Dr. Roberto L. Collazo-Maldonado Honored With Multiple Faculty Teaching Awards by Methodist Dallas Hospital
June 24th, 2017
After you are discharged from the Transplant Center, you will be seen an average of three times a week at Dallas Transplant Institute for the first several weeks. You may need to come to the clinic between visits for blood tests to check your medication levels. When your kidney function has stabilized, you will be seen less often, but followed closely. The physician will determine your next appointment after examining you and reviewing your laboratory tests. As long as you have your transplanted kidney, you will need regular physician visits.
A Glofil test (measurement of kidney function) will be scheduled periodically to give us further information about how well your kidney is functioning. Other diagnostic tests such as EKG’s, x-rays, etc. will be ordered as necessary.
You will be examined by a transplant team member composed of transplant nephrologists, physician assistants, and nurse practitioners. A different team member may evaluate you on each of your clinic visits. Also assisting in your post-transplantation care are dedicated staff of nurses, social workers, dietitians, and laboratory and clinic personnel who are trained in the area of transplantation.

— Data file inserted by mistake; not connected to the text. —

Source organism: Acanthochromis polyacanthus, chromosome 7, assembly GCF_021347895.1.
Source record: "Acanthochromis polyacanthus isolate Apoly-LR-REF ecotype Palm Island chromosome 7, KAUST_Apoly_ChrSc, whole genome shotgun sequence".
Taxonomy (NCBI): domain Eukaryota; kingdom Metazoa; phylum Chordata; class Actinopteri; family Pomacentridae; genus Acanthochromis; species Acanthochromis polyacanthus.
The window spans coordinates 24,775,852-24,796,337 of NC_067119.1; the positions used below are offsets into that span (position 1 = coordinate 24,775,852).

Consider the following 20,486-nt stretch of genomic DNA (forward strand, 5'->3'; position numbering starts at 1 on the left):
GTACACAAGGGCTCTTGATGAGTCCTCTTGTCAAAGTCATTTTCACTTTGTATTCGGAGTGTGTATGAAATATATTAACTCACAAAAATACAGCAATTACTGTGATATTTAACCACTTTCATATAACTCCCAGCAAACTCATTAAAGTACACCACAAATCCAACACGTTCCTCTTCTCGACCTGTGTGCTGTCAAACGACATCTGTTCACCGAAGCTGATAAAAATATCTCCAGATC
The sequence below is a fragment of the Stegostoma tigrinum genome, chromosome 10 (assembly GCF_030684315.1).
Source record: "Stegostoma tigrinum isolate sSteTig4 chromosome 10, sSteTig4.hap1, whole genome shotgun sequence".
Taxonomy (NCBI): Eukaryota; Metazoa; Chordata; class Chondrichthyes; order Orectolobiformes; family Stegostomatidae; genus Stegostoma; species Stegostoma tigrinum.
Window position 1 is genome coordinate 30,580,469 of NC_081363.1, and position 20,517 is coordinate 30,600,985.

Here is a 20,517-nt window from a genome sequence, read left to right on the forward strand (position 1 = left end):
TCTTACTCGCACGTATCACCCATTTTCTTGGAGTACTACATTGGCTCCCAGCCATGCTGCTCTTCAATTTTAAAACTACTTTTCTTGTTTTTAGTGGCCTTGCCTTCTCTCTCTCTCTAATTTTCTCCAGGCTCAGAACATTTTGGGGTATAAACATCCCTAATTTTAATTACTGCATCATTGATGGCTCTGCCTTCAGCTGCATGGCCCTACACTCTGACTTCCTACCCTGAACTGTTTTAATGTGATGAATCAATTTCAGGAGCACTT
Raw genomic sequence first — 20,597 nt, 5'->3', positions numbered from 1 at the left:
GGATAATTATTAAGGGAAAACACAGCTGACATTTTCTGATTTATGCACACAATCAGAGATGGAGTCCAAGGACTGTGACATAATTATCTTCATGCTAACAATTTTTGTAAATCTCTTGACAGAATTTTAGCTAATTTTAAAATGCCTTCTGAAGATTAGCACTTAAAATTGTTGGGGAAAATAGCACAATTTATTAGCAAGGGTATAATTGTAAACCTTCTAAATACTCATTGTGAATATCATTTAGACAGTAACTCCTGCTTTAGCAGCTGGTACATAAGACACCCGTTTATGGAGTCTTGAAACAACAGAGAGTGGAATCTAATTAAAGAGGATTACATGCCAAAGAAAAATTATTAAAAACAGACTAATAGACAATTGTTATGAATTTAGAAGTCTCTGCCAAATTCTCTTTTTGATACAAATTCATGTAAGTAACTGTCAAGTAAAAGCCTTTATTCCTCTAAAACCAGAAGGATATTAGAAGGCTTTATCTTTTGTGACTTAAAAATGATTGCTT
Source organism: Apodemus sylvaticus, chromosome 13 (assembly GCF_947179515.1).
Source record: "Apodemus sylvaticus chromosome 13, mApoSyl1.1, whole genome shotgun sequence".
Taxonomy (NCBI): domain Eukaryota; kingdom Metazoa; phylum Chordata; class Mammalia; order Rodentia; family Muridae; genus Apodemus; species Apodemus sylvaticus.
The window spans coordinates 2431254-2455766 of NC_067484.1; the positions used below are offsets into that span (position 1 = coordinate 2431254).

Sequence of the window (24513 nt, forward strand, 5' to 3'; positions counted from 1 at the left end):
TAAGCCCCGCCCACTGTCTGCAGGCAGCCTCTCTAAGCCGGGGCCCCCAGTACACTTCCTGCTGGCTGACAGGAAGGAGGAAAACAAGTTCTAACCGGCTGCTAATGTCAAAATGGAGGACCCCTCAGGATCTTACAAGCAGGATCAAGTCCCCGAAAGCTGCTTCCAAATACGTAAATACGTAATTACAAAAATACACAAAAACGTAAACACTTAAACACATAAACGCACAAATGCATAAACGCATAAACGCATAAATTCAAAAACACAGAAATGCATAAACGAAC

Kidney disease can change your life. Transplant is another change that can bring new challenges. The social worker can work with you to help return you to your normal activities.
Areas where the social worker may help you:
There may be difficult social, personal and financial issues. Working as part of a team, with YOU as an active member, the transplant social worker can help you live life to the fullest!
During the first 4-6 weeks after your transplant, you will not be able to drive.
Once your medication blood levels and blood chemistries have stabilized, you will be encouraged to return to your referring physician for continued follow-up. Information regarding your transplant surgery, current medications and lab results will be sent to your physician. Additional tests may be asked of your referring physician to be sent to DTI. You will still need to return to DTI periodically.